Tanaka presents the story of a woman capable of strong feelings in beautifully framed shots. However, the harmony created by sequences showing the symmetry of Japanese interiors is destroyed by scenes of violence; the slow, almost stately gestures and movements, for example in the tea ceremony scenes, contrast with close-ups of faces that reveal the main characters’ suffering and emotional struggles.
The carefully arranged shots are highly appropriate for this film’s historical setting, as is the black-and-white photography, just as references to Italian Neorealism are a fitting choice for Girls of the Night. Like Kenji Mizoguchi’s Women of the Night (Yaru no onnatchi, 1948), in which Tanaka starred and which the international title of her film echoes, and also like her own Love Letter, Tanaka’s Girls of the Night deals with prostitution. The protagonists are former prostitutes who live in a reform centre. One of them is Kuniko (Hisako Hara), the central figure. This young woman is the reform centre’s model inmate, and she is given the opportunity to take up employment outside the institution. Her first attempts to reintegrate into society fail because of the hypocrisy of her employers and her co-workers – both male and female – who reject her because of her past. When she finds a different job and is accepted, she falls in love with her colleague Hayakawa (Yosuke Natsuki).
Not unlike Ogin, who chooses death to save her father from Hideyoshi’s wrath, Kuniko renounces happiness. Hayakawa is determined to marry Kuniko despite her past and in defiance of his mother, who is proud of her samurai ancestry and opposed to her son marrying Kuniko. But when the young man returns from visiting his family, Kuniko has disappeared from their workplace. The final sequence shows her as the member of a female community of pearl divers. Far from the urban world, she is seeking atonement and, as she states, wants “to become a purer vision of myself”, the idea of purification being expressed symbolically by water in the shots of the sea at the end of the film.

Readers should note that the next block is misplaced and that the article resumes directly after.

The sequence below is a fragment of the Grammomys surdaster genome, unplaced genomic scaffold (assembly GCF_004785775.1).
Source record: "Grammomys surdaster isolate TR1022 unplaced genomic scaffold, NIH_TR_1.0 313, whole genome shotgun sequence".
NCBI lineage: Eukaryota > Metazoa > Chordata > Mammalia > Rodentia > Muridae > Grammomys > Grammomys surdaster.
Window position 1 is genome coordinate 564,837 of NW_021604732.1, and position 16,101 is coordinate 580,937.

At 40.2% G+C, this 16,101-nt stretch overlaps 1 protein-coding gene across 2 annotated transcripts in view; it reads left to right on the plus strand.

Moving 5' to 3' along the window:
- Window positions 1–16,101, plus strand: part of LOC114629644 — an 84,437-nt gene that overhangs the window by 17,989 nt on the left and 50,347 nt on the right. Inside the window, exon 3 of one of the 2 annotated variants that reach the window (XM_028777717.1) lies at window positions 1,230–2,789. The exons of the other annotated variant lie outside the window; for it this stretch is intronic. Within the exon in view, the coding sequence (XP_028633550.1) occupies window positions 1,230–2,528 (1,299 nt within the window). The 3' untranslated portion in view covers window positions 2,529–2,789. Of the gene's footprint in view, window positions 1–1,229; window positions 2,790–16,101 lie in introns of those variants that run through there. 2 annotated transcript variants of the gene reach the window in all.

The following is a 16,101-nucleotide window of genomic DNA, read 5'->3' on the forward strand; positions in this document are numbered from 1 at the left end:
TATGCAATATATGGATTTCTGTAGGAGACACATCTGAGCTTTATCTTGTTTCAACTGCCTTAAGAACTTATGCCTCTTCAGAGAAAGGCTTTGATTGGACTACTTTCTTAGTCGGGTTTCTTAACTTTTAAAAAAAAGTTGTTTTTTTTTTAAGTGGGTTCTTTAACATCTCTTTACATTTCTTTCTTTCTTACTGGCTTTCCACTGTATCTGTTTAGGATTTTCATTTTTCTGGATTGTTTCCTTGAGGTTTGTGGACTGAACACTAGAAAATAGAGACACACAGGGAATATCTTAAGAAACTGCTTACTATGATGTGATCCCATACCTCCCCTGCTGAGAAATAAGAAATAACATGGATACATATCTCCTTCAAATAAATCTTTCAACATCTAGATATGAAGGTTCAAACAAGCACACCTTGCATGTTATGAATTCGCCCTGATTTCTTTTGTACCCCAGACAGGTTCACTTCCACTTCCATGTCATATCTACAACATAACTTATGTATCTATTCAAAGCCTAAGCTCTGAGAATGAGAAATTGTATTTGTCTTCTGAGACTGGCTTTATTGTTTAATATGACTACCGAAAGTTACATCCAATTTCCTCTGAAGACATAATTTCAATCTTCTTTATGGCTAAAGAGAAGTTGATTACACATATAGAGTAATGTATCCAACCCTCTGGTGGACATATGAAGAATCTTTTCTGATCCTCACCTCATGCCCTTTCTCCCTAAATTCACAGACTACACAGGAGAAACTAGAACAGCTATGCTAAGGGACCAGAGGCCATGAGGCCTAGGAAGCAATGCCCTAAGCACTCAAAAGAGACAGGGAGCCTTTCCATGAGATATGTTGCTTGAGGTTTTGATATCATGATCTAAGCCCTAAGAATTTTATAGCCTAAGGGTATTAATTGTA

Despite this moral conformity and the absence in the film of an examination of the reasons behind prostitution, such as poverty and abuse, Tanaka’s criticism nevertheless targets the exploitation of women by men. Kuniko is a complex character who does not act like a victim but is self-confident and strong-willed. This is also true of Ogin, who saves her virginity for Ukon during the three years of her marriage to a rich merchant that was set up by Ishida. After being beaten by her husband, she looks him in the eye fearlessly and asks for a divorce. She shows the same determination earlier in the film when she challenges Ukon’s belief in chastity, saying: “I don’t desire happiness from heaven.”
Love Under the Crucifix does not show Ogin’s death but suggests that – as befits the daughter of a samurai and the adopted daughter of Rikyu, a man of great integrity – she commits ritual suicide. Dressed in a white kimono, the colour of both death and purity, a dagger in her hand, she moves away from the camera and disappears into the darkness of Rikyu’s mansion. Her death is her ultimate expression of rebellion against the omnipotent ruler Hideyoshi and against a world of cruel men.